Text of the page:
According to the minutes of the latest Reserve Bank of Australia meeting, the central bank believes it will take a significant and sustained tightening in the labour market to lift inflation to more comfortable levels, a tough task that could take years to achieve.

More minutes

  • "Very significant" monetary support to be needed for some time.
  • Cash rate to be kept at 10 bps as long as is necessary.
  • Will not raise cash rate until inflation sustainably in 2-3% target band.
  • Does not expect to reach targets for unemployment, inflation until 2024 at the earliest.
  • A sustained period of labour market tightness needed to lift wage growth, inflation.
  • Liaison suggested some time before wage freezes to end, public sector pay also restrained.
  • The board concluded ending RBA bond-buying would put "significant" upward pressure on A$.
  • A$ "noticeably" lower than would have been without November stimulus package.
  • The board noted RBA balance sheet to GDP still lower than most other advanced economies.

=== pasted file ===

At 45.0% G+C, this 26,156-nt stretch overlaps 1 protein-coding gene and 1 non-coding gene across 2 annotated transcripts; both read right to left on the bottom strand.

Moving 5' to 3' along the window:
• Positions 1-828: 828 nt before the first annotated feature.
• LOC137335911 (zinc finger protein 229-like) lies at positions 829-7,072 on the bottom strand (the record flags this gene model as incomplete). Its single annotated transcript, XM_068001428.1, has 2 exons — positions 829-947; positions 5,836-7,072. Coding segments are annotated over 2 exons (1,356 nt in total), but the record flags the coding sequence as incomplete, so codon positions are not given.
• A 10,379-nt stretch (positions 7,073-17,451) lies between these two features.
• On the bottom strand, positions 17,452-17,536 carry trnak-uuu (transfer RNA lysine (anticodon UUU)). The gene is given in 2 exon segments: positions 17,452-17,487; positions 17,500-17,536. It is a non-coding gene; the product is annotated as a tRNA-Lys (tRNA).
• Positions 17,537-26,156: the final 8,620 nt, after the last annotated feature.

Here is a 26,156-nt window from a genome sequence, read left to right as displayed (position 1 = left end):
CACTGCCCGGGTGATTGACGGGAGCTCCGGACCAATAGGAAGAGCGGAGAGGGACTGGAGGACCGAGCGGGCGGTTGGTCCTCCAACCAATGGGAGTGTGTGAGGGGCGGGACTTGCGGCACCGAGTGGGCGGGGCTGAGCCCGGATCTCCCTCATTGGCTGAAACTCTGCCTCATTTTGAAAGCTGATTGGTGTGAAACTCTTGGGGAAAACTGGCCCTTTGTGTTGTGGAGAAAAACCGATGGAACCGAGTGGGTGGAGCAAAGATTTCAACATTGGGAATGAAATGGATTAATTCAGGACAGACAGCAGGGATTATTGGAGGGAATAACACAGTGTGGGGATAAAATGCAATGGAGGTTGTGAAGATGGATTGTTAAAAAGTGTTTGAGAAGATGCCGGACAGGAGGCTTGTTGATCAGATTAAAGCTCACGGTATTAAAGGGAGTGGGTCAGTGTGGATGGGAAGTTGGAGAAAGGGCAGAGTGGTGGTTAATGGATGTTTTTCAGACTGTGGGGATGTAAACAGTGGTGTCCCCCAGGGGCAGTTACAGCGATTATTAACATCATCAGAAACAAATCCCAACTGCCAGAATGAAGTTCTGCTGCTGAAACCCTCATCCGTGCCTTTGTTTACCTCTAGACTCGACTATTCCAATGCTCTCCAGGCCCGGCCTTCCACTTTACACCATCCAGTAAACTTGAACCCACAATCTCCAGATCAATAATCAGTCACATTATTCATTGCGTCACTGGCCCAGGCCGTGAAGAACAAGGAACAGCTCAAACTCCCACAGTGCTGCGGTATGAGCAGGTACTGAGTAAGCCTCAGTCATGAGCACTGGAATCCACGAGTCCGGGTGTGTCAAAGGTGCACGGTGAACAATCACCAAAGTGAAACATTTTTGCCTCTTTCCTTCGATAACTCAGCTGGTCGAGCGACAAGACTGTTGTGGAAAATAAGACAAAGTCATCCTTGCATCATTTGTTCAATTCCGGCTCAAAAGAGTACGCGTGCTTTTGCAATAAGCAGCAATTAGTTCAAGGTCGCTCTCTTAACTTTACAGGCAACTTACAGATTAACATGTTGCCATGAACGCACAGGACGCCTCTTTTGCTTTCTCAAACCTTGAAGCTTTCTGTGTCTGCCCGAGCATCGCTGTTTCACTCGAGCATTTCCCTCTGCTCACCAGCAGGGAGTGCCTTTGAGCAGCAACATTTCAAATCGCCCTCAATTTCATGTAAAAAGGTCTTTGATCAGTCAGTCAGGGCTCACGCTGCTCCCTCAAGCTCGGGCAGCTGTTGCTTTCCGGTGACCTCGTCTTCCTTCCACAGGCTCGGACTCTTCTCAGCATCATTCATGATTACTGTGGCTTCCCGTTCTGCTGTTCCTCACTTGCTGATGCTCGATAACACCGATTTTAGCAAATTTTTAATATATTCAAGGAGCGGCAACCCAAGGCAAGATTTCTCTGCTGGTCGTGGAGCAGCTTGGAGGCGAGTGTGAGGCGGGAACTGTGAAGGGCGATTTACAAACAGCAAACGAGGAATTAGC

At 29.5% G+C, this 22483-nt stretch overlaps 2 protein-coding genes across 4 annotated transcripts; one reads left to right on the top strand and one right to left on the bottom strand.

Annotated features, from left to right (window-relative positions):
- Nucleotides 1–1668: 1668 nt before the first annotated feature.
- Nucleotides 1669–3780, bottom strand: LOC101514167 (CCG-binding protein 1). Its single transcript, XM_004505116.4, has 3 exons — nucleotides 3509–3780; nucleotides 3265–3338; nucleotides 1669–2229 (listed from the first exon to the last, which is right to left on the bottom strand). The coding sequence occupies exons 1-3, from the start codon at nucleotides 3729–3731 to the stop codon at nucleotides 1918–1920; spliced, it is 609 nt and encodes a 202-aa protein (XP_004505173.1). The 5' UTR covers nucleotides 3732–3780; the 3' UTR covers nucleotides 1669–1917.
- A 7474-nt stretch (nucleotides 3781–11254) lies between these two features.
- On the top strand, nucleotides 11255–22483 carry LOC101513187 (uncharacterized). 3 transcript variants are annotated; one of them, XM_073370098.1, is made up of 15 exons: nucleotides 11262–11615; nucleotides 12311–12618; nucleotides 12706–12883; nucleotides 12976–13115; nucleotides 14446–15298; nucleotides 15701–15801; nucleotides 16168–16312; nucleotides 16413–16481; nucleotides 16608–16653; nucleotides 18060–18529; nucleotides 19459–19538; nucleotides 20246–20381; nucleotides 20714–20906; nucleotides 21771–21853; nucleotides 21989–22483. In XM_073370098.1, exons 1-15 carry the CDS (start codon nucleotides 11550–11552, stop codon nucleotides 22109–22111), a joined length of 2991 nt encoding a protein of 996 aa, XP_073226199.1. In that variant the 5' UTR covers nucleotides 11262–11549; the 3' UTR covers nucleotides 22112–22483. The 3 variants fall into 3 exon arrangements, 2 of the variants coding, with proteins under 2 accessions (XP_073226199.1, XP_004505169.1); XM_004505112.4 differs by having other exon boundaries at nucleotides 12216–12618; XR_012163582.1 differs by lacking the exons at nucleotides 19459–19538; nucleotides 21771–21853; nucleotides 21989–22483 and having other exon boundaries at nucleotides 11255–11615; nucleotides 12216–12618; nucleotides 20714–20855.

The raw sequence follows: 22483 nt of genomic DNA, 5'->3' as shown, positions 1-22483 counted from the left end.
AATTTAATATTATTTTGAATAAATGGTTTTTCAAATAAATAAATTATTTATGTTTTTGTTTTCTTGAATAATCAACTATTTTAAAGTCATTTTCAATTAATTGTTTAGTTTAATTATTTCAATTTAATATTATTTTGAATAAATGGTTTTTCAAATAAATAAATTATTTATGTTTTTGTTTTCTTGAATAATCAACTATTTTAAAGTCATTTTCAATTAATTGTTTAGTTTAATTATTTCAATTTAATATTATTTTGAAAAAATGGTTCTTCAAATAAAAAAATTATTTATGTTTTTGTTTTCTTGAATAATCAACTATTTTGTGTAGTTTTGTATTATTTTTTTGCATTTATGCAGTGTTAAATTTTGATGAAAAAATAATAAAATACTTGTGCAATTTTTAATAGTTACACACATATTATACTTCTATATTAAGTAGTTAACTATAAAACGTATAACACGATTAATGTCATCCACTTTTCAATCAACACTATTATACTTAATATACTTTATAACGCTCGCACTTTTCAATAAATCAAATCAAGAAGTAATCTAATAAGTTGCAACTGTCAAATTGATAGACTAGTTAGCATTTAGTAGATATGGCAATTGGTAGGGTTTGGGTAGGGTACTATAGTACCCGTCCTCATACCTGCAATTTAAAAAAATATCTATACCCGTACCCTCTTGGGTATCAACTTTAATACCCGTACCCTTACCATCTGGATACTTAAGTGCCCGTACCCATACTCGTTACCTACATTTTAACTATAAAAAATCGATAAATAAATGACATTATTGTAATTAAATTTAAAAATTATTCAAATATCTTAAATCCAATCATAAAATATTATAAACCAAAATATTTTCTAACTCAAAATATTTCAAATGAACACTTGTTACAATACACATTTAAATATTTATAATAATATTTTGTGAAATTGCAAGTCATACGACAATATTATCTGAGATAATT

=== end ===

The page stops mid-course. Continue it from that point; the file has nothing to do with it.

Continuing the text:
• Benefits from low rates outweighed risks from more leverage, rising house prices.
  • Few signs of deterioration in home lending standards, would be monitored closely.

Minutes of the Reserve Bank of Australia's (RBA) February policy meeting released on Tuesday showed the Board recognised that wage growth had been too subdued for years before the pandemic imposed its own restraints on pay.

There was less expected from the minutes this time around given that the central bank's governor, Philip Lowe, has spoken extensively since the Board meeting.

As a result, AUD is little changed on the release.

AUD/USD was trading at 0.7790 on the release before popping to a fresh high of 0.7794 soon after the minutes were digested.

Description of the RBA minutes

The minutes of the Reserve Bank of Australia meetings are published two weeks after the interest rate decision.

The minutes give a full account of the policy discussion, including differences of view.

They also record the votes of the individual members of the Committee.

Generally speaking, if the RBA is hawkish about the inflationary outlook for the economy, then the markets see a higher possibility of a rate increase, and that is positive for the AUD.

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